France reacts to Dominique Venner's shock 'gesture'
"I think I need to sacrifice myself to break the lethargy that overwhelms us" - the parting words of Dominique Venner, a French far-right historian who shot himself on Tuesday afternoon, beside the altar of Notre Dame.
In his letter, read by a close friend on a Catholic radio station, he said it was an act in "defence of the traditional family" and in the "fight against illegal immigration".
The leader of the far-right National Front, Marine Le Pen, described it as an "eminently political gesture" from a man seeking to "re-awaken" his countrymen.
Mr Venner had a long history in far-right politics. He was jailed for his fascist sympathies in the early 60s, then a member of the Secret Army Organisation that opposed Algerian independence.
More recently he has been an outspoken critic of the government's bill on same sex marriage, which President Francois Hollande signed into law this weekend.
The 78-year-old said the bill was "vile".
"New spectacular and symbolic actions are needed.." he wrote, "...to shake the anaesthetised consciousness. We are entering a time when acts must follow words."
But how will this "gesture" be interpreted in France?
Last night some 30 protestors from the far-right paid tribute to Mr Venner outside Notre-Dame, as bishops prayed for him inside.
Note on the altar
Anders Breivik, the perpetrator of the 2011 Norway attacks, espoused a rhetoric similar to Mr Venner's; both wrote about immigration and the threat to European civilisation.
But few on the extreme right ever condoned the manner in which Breivik sought to stir nationalist consciousness. How could they?
Mr Venner chose a different way, violent yes - but confined - and as such it is perhaps easier for some on the extreme right to salute him as a martyr.
"I hope the French and European youth will see your sacrifice as a great call to revolution," wrote Aymeric Chauprade, on the far-right newsblog, Nouvelles de France. "I have heard your call Dominique, I plan to make equally strong choices in the future!"
But others were more circumspect.
"It was a desperate act as much as a political one," said one who knew him. "Dominique Venner knew he was going to die from a long and painful illness, he wanted to give meaning to his death."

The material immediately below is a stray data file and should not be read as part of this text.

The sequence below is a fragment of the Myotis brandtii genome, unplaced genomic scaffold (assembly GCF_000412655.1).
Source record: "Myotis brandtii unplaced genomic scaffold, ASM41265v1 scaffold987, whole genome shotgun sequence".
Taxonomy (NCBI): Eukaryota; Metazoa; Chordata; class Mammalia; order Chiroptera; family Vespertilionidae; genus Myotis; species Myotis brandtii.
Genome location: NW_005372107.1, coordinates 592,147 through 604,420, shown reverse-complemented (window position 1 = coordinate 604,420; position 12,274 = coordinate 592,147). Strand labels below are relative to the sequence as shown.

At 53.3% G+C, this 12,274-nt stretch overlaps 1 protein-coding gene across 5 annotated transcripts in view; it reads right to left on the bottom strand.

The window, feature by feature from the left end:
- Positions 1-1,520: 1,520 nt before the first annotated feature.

The 78-year-old was not a religious man. The rector of Notre-Dame said he didn't know him as a member of his congregation. (He's not the first to commit suicide inside the cathedral - in 1931 a young Mexican intellectual shot himself through the heart.)
Mr Venner chose it for a good reason. It is the most visited monument in France - some 1,500 people were inside at the time - and is also the most venerated.
He laid his suicide note on the main altar, highly symbolic for those supporting traditional marriage between man and woman.
The timing was also significant. This weekend thousands are expected to rally in Paris against the gay marriage bill.
Though if Mr Venner expected to inspire those who will march on Sunday, perhaps he overlooked two key issues.
First, Manif Pour Tous, as it's known - though not a Catholic movement - is inspired by Church teaching. They are pro-life.
The standard bearer for the protest, comedienne and commentator Virginie Merle - who goes by the pseudonym Frigide Barjot - said she abhorred the "gesture".
"I am sad to see that people have so badly understood our message," she tweeted.
Many of those who support her in Catholic circles believe suicide is a sin.
Secondly, the French already feel more than a little uncomfortable about suicide in public places.
On Thursday, a man entered the courtyard of a private Roman Catholic school in the upscale seventh arrondissement of Paris and committed suicide with a sawn-off shotgun - shooting himself in the head in front of a dozen young children.
The man's motive remained unclear but police did say the 50-year-old had suffered from mental illness.
There's no suggestion Mr Venner was mentally unstable - but his suicide will divide opinion in France.
The minority will say it demonstrates the immense strength of feeling - and anger - that Mr Hollande's bill has generated.
But the overwhelming majority see it only as the meaningless sign-off of a man at his wits' end, arrogant and obsessed by his own beliefs.
The blog he wrote suggests Mr Venner was a man desperate to give meaning and purpose to the final few months of his life.
"It is here and now that you have to play out your destiny," he wrote, "...until the last second.
"This last second has as much importance as the rest of our life. It is why we must remain true to ourselves right up to the final moment."